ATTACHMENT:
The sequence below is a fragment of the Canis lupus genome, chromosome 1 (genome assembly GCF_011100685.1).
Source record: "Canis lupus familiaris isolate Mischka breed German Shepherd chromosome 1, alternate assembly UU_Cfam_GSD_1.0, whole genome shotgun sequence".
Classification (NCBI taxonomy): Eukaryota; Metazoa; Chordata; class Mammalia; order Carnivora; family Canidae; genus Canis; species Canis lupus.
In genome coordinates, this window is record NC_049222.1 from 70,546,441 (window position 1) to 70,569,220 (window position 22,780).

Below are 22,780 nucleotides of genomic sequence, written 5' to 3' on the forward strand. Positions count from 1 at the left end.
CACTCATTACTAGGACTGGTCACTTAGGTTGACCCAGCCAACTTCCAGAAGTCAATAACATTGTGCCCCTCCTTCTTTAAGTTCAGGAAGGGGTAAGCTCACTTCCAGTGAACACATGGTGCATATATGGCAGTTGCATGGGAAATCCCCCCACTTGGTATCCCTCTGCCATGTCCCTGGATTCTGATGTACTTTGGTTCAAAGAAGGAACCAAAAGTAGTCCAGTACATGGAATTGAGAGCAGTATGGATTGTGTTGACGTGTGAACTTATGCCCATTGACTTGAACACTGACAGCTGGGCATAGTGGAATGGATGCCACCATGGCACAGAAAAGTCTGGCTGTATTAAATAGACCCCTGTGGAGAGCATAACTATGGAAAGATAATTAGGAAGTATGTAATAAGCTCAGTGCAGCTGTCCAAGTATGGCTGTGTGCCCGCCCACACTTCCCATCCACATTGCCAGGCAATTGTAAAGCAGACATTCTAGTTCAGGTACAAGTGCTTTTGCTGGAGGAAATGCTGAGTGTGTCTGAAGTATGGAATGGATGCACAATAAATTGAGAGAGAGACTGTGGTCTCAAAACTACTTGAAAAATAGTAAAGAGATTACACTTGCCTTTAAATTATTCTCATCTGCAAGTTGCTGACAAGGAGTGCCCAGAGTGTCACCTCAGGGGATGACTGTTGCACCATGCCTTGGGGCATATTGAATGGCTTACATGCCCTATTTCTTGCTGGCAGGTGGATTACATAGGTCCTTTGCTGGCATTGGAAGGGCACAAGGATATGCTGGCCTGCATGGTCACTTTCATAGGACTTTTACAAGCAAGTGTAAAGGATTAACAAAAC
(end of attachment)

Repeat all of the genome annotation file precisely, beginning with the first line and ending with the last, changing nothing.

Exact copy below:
The sequence below is a fragment of the Canis lupus genome, chromosome 1 (genome assembly GCF_011100685.1).
Source record: "Canis lupus familiaris isolate Mischka breed German Shepherd chromosome 1, alternate assembly UU_Cfam_GSD_1.0, whole genome shotgun sequence".
Classification (NCBI taxonomy): Eukaryota; Metazoa; Chordata; class Mammalia; order Carnivora; family Canidae; genus Canis; species Canis lupus.
In genome coordinates, this window is record NC_049222.1 from 70,546,441 (window position 1) to 70,569,220 (window position 22,780).

Below are 22,780 nucleotides of genomic sequence, written 5' to 3' on the forward strand. Positions count from 1 at the left end.
CACTCATTACTAGGACTGGTCACTTAGGTTGACCCAGCCAACTTCCAGAAGTCAATAACATTGTGCCCCTCCTTCTTTAAGTTCAGGAAGGGGTAAGCTCACTTCCAGTGAACACATGGTGCATATATGGCAGTTGCATGGGAAATCCCCCCACTTGGTATCCCTCTGCCATGTCCCTGGATTCTGATGTACTTTGGTTCAAAGAAGGAACCAAAAGTAGTCCAGTACATGGAATTGAGAGCAGTATGGATTGTGTTGACGTGTGAACTTATGCCCATTGACTTGAACACTGACAGCTGGGCATAGTGGAATGGATGCCACCATGGCACAGAAAAGTCTGGCTGTATTAAATAGACCCCTGTGGAGAGCATAACTATGGAAAGATAATTAGGAAGTATGTAATAAGCTCAGTGCAGCTGTCCAAGTATGGCTGTGTGCCCGCCCACACTTCCCATCCACATTGCCAGGCAATTGTAAAGCAGACATTCTAGTTCAGGTACAAGTGCTTTTGCTGGAGGAAATGCTGAGTGTGTCTGAAGTATGGAATGGATGCACAATAAATTGAGAGAGAGACTGTGGTCTCAAAACTACTTGAAAAATAGTAAAGAGATTACACTTGCCTTTAAATTATTCTCATCTGCAAGTTGCTGACAAGGAGTGCCCAGAGTGTCACCTCAGGGGATGACTGTTGCACCATGCCTTGGGGCATATTGAATGGCTTACATGCCCTATTTCTTGCTGGCAGGTGGATTACATAGGTCCTTTGCTGGCATTGGAAGGGCACAAGGATATGCTGGCCTGCATGGTCACTTTCATAGGACTTTTACAAGCAAGTGTAAAGGATTAACAAAAC